As a student of Thay’s (aka TNH), I especially look to his teachings on this subject matter, to help inform me in the unfolding process of finding my own voice as a budding teacher:
From the The Heart of the Buddha’s Teaching by TNH:
We may appear diligent in our practice, but if it takes us farther from reality or from those we love, it is wrong diligence. (From the section on the Eightfold Path.)
The second power is diligence, the energy that brings joy into our practice. Faith gives birth to diligence, and this diligence continues to strengthen our faith. Animated with diligent energy, we become truly alive. Our eyes shine, and our steps are solid. (From the section on the Five Powers.)
The Buddha said that in the depth of our store consciousness, there are all kinds of positive and negative seeds – seeds of anger, delusion, and fear, and seeds of understanding, compassion, and forgiveness. Many of those seeds have been transmitted to us by our ancestors. We should learn to recognize every one of these seeds in us in order to practice diligence. (From the section on the Six Paramitas.)
The Third Factor of Awakening is virya, which means energy, effort, diligence, or perseverance. Energy comes from many sources…In Buddhism, the source of our energy are mindfulness, investigation, and faith in the practice. When we look deeply, we see that life is a miracle beyond our comprehension. But for many young people today, life is meaningless…Making an effort at the wrong time or place dissipates our energy. (From the section on the Seven Factors of Awakening.)
Additionally, Thay goes on to write: The Fourth Factor of Awakening is ease. Diligence is always accompanied by ease.
I have been described by many who know me as someone who possesses a great deal of diligence – and I too, would use this term for myself as well. And I see clearly that this quality has been passed down to me through my mother, my father, my grandparents, and most likely way on back down the line of my ancestors. The seed of diligence is strong within my store consciousness. I also see that I water this seed every day in my practice and because of this, it grows stronger and stronger.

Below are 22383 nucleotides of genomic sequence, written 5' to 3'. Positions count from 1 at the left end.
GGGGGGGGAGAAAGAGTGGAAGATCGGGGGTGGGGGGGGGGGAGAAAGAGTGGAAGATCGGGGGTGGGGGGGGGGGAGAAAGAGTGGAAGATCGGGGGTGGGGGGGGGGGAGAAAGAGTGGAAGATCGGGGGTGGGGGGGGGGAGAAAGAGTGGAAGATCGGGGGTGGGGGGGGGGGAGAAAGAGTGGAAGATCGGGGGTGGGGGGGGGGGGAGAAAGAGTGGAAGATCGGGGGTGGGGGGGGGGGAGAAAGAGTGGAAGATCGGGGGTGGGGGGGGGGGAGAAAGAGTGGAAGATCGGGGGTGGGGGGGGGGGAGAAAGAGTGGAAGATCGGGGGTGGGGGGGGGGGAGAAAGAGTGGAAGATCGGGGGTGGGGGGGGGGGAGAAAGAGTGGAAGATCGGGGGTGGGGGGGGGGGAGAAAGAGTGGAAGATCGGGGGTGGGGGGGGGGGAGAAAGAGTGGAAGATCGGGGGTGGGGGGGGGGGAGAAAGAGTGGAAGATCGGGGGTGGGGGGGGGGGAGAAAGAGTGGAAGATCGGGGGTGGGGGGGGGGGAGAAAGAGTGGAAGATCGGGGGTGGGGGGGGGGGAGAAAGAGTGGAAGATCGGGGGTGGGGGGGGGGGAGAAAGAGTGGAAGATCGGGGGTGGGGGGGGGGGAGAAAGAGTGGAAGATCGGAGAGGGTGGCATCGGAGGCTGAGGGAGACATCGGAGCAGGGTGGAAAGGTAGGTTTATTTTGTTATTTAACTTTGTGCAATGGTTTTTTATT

Oftentimes it’s hard for me to balance these two realities, when it comes to finding ways to best approach how to offer my own teachings on the nature and power of diligence:
1. I have great confidence and faith in how my own personal practice shows up in support of my aspiration as a practitioner, which gives me a wealth of enthusiasm for wanting to share what I do, in an attempt to help offer encouragement and support to others along the path, which is my driving motivation. And one of my not-so-superpowers/superpowers is the art of right diligence.
2. A vast majority of people will not be able to connect/resonate/actualize with all the ways that my own personal practice shows up. I’ve come to understand that my level of diligence is very uncommon – and not only is it uncommon but it tends to make others feels uncomfortable, as people then often start playing the terribly unhelpful comparison game and get caught up in the Three Complexes: superiority, inferiority, and equality.
Diligence, as a quality to develop and hone in our practice lives, is the key to bearing direct witness and experiencing the fruits of the practice. Reading the teachings will only get us so far. There’s even a way to sit in a sangha every week or sit in meditation every day on our own without progressing very much as a practitioner. So even if we are being diligent, we must be sure that we are practicing right diligence in our thinking, speaking, and acting. Otherwise, we may just be biding our time, verses actively engaging with the heart of the practice.